Gutierrez: Well, the way I put it earlier in the season, before Pryor hit his purported ceiling and sprained his right knee, robbing him of his greatest strength (running) while accentuating his biggest weakness (passing), if Pryor was not the Raiders' Mr. Right, he was their Mr. Right Now. McGloin is a pure quarterback, a pocket passer whom Dennis Allen prefers for what he wants to accomplish offensively. It's hard to give Allen and GM Reggie McKenzie much credit for their evaluation of QBs, though, what with their misses on Matt Flynn and Tyler Wilson, not caring much for Pryor early on and then, similar to the Cowboys with Romo, stumbling upon McGloin. But it's hard to see them going all in with the undrafted rookie from Penn State, too. At least hard at the moment. Unless McGloin continues to improve and wins a few games, it would behoove the Raiders to draft another QB if they see one as a can't-miss prospect. I know, I know, they really wanted USC's Matt Barkley but Philadelphia traded in front of them so they traded back and selected Wilson. Oops. There is no doubt, though, that this Raiders regime prefers McGloin as a prototypical QB over the more electric Pryor.

No matter who is under center for Oakland, though, the Raiders' QB is going to have to keep an eye on DeMarcus Ware. Is he rounding back into shape as a dominant pass-rusher, or is he more decoy as he rehabs from his quad strain?

Archer: I think he's still feeling his way through it. The fact that he made it through the Giants game healthy was a plus. He has been dinged up in just about every game with stinger and back strains earlier in the season before the quadriceps injury. We'll see how he fares on a short week, but the defense is a lot better with even the threat of Ware on the field. Jason Hatcher had two sacks against the Giants at least in part because of the attention Ware received. Ware has talked about wanting to make up for lost time. He has five sacks so far, his fewest this late in a season since his rookie year in 2005. Thursday would be a good time to look like the DeMarcus Ware of old.

This game is a homecoming of sorts for guys like Mike Jenkins, Andre Gurode, Kevin Burnett and Tony Sparano, but it's a real homecoming for Dennis Allen. How is he perceived in Oakland and will McKenzie be more patient with him than, say, Al Davis would have been?

Gutierrez: The jury, so to speak, is still out on Allen in the streets of Silver and Blackdom. Of course, when the Raiders win a game, he's the man. When he loses, the fans turn on him and start pining for Jon Gruden ... again. But isn't that the nature of the beast? Even Allen himself said this was a results-oriented business. Of course, he was referring to the quarterback position at the time, but it still applies. Make no mistake about it, Allen is McKenzie's "guy" and he's going to roll with him and have patience with him. The plan coming in was to give Allen at least three years to right this ship and really, the only thing that could damage Allen's chances of lasting another year would be if the team quit on him, like it did last November before playing hard again at the end. Then again, it might not be McKenzie's choice. Owner Mark Davis is a more patient owner than his father and wants McKenzie to handle all football-related decisions. But a year after stating he was fine with just about anything but regression, Davis wants progress. Stagnancy won't cut it, either. So, stay tuned.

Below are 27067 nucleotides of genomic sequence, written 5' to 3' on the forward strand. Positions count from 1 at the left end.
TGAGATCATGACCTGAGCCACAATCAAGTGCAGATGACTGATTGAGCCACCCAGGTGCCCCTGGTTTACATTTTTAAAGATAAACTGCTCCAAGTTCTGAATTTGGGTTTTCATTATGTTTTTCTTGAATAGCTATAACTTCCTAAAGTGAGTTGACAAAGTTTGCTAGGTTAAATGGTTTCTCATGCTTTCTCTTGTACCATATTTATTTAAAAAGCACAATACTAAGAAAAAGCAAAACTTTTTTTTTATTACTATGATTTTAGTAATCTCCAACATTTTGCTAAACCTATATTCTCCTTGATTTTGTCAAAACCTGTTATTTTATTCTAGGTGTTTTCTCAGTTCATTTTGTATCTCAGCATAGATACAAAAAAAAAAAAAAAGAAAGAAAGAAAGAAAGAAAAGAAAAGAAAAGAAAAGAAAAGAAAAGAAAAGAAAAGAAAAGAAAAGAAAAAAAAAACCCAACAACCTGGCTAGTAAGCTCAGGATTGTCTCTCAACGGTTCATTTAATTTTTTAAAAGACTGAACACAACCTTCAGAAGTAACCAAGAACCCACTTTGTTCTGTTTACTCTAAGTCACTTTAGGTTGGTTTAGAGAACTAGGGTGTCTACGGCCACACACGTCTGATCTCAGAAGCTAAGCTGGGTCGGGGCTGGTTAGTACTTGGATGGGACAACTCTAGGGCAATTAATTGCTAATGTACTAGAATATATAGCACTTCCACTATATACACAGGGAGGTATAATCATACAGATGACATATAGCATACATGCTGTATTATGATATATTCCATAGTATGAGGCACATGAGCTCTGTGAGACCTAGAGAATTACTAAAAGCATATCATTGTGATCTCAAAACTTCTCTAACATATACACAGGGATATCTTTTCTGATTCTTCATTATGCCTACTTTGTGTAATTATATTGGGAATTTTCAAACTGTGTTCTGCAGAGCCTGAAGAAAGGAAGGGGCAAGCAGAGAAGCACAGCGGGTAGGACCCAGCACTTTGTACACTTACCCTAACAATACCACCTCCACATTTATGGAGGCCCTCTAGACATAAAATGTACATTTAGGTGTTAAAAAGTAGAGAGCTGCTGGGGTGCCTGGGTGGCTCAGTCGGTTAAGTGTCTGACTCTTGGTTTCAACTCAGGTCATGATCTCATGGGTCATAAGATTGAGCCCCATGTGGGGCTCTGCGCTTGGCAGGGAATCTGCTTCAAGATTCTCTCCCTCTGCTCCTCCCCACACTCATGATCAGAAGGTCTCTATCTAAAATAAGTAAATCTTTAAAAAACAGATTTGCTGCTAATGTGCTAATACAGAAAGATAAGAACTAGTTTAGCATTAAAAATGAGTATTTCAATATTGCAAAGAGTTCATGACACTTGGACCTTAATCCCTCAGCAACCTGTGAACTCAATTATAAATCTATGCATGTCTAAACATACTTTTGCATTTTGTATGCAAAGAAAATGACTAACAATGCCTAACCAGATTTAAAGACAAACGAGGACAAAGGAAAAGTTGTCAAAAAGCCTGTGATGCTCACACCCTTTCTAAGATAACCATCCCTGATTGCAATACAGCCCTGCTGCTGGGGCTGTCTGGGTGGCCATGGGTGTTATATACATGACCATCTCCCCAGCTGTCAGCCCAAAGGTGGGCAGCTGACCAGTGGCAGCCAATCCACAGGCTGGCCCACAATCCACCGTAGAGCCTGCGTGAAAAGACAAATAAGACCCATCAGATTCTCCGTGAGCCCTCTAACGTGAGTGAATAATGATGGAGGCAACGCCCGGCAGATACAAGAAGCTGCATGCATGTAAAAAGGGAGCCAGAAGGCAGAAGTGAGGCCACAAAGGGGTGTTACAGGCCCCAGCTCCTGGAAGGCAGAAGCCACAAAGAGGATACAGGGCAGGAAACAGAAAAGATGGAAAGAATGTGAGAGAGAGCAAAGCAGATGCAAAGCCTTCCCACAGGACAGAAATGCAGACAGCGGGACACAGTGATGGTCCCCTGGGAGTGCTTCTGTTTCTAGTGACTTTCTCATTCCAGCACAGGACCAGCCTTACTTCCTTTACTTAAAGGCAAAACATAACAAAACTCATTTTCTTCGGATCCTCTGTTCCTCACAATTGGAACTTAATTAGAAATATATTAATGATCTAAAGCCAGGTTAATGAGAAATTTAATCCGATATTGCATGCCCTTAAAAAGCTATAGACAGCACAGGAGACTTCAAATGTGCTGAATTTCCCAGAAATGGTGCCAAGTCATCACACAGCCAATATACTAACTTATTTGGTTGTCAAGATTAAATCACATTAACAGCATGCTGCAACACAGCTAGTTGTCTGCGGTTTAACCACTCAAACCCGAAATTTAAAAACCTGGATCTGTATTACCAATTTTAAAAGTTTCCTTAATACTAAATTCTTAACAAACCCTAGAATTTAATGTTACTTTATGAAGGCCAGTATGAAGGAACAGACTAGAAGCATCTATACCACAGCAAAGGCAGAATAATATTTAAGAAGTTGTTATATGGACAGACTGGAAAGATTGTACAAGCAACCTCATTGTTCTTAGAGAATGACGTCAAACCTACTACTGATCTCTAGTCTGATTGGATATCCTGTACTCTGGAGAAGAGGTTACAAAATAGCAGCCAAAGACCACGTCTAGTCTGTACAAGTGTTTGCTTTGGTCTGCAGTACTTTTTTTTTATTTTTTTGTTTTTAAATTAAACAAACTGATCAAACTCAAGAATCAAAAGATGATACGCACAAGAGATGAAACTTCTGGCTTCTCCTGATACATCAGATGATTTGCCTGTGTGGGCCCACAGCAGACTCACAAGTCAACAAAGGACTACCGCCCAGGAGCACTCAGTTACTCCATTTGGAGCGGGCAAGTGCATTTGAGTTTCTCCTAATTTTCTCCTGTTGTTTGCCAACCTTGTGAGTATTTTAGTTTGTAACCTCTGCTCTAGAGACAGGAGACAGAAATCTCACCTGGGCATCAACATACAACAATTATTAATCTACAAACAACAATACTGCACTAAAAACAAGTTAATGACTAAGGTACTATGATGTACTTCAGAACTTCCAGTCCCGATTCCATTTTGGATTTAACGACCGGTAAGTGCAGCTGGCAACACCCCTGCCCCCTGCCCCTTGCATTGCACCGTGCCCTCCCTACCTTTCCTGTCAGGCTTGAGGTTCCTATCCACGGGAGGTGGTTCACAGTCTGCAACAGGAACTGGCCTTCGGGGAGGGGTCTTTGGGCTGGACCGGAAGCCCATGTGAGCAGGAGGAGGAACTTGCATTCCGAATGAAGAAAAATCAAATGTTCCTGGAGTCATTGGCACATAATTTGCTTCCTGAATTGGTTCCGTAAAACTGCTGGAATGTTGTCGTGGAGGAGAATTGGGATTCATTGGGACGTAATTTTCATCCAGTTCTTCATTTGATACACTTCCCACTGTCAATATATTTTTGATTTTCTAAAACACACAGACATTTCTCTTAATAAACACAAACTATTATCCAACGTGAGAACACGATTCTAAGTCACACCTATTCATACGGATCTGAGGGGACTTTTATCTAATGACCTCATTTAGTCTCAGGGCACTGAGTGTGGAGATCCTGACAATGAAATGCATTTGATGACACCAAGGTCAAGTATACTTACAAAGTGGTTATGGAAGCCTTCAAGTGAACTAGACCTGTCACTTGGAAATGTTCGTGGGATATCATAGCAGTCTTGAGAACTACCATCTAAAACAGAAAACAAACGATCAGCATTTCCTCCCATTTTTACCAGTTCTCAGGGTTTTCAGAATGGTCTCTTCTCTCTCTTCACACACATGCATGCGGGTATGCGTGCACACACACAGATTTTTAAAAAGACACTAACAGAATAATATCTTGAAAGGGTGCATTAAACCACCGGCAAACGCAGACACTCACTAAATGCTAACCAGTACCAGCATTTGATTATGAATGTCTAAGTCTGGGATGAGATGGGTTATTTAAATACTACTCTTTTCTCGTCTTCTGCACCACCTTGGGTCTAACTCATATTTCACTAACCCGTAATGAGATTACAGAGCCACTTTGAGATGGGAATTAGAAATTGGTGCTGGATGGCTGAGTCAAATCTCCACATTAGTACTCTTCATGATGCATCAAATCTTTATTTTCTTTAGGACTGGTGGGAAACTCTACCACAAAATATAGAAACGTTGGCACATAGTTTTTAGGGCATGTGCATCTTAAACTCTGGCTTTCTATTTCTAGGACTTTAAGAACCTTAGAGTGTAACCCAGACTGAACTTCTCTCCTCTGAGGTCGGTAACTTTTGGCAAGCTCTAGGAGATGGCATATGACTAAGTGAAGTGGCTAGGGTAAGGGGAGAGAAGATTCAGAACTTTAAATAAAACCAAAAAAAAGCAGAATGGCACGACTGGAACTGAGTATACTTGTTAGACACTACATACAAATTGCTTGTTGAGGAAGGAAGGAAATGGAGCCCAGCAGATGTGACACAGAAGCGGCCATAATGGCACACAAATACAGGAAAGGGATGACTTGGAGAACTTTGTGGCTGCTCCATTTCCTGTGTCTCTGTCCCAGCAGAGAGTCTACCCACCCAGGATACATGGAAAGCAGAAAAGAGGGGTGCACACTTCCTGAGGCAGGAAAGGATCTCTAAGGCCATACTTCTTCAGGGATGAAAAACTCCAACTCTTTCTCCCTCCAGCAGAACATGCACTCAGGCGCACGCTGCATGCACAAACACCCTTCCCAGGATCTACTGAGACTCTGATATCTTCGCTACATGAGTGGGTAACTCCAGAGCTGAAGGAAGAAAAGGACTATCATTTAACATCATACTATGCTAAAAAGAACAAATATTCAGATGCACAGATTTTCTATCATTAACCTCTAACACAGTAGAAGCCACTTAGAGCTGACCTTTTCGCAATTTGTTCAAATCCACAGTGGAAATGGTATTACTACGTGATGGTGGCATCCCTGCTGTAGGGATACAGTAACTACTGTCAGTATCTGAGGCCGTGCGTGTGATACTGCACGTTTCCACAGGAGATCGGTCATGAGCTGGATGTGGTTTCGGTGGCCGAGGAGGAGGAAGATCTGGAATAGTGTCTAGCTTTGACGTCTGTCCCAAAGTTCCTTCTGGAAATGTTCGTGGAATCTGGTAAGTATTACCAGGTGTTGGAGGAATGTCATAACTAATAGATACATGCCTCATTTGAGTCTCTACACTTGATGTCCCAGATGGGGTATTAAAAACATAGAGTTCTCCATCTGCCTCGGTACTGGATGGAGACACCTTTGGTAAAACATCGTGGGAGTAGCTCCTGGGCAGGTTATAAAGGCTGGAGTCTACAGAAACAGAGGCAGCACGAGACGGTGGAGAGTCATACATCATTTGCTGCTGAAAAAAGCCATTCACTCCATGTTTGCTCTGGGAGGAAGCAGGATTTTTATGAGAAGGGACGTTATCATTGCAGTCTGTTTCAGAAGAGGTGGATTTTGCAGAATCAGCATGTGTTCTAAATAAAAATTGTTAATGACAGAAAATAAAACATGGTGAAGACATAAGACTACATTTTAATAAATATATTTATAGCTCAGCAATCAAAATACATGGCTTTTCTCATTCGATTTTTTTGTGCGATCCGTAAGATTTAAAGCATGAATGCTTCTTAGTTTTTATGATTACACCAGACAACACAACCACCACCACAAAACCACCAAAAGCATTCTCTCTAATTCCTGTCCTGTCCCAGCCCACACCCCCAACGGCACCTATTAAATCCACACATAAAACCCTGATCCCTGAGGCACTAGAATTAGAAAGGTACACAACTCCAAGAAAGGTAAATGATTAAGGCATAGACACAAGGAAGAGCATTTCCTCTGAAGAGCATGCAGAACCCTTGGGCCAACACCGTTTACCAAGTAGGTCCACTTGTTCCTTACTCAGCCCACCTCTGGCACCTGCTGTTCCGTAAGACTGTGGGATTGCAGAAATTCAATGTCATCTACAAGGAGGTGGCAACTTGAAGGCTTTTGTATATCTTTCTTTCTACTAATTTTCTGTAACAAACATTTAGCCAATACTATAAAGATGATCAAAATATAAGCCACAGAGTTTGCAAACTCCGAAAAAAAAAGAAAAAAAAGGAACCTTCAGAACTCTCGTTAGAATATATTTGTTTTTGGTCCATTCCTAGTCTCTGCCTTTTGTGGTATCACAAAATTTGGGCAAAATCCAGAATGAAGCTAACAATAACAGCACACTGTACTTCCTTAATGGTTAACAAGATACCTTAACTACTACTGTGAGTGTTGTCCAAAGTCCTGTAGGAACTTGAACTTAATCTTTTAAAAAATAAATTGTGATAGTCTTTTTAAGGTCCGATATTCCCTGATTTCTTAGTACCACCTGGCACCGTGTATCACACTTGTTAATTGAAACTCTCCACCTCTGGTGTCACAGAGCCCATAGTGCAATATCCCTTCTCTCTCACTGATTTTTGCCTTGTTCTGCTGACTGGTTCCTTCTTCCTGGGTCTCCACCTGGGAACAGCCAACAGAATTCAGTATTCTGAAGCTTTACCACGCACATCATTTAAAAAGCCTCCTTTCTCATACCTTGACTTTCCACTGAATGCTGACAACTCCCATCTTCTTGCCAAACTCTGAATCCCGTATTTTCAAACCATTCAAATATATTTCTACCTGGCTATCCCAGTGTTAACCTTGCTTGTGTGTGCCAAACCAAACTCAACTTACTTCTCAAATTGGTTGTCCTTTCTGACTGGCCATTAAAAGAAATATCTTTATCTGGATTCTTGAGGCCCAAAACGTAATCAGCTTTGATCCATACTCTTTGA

Sticking with the coaching theme, is Jason Garrett in Jerry World for the long haul, or was Jerry Jones' support merely the dreaded vote of confidence?

Archer: Jerry has publicly backed Garrett, but he's also been a guy who's said, "Just because I say something, doesn't mean it's true." I do know this: He wants Garrett to be the guy. He desperately wants it to work. I really believe that. He believes in Garrett's approach and how he builds a team. Garrett will provide some blow-back to Jerry but not as much as, say, a Bill Parcells. Garrett knows what makes Jerry work and knows how to work around it to a degree or push Jerry in a certain direction. Honestly, Cowboys fans should want the Garrett deal to work out because it might be the best combination to mitigate the bad parts of Jerry and keep the good parts of Jerry.

Live blog: Raiders at Giants

November, 10, 2013
Join our NFL experts as they break down the Oakland Raiders' visit to the New York Giants. Contribute your thoughts and questions beginning at 1 p.m. ET. And, be sure to visit our NFL Nation Blitz page for commentary from every game, as well as fan photos and the latest buzz from Twitter. See you there.
Eli Manning and Charles WoodsonGetty ImagesEli Manning's Giants aim to maintain their momentum when Charles Woodson and the Raiders visit.
It will be a battle of teams looking to climb out of the cellar of their respective divisions as the 2-6 New York Giants host the 3-5 Oakland Raiders at 1 p.m. ET Sunday at MetLife Stadium in East Rutherford, N.J. The Giants have won two games in a row after an 0-6 start and are coming off their bye week. The Raiders just suffered their most embarrassing loss of the season, 49-20 at home to the Philadelphia Eagles.

Which last-place team will get the win Sunday at the site of Super Bowl XLVIII? Raiders reporter Paul Gutierrez and Giants reporter Dan Graziano break it down for you.

Dan Graziano: Paul, I was a little surprised by how poorly the Raiders played Sunday. I knew they were a sub-.500 team, but I didn't think they were a terrible one. What was up with that defensive effort against Nick Foles and the Eagles?

Paul Gutierrez: Dan, you're not the only one who was surprised by what the Raiders in general, and the defense in particular, put on the field against the Eagles. Everyone from coach Dennis Allen to veteran safety Charles Woodson wondered out loud if the defense got caught reading its clips from the week before. After all, the Raiders' D was playing lights out and was the team's strength, entering the game with the No. 10-ranked defense, despite 10 new starters.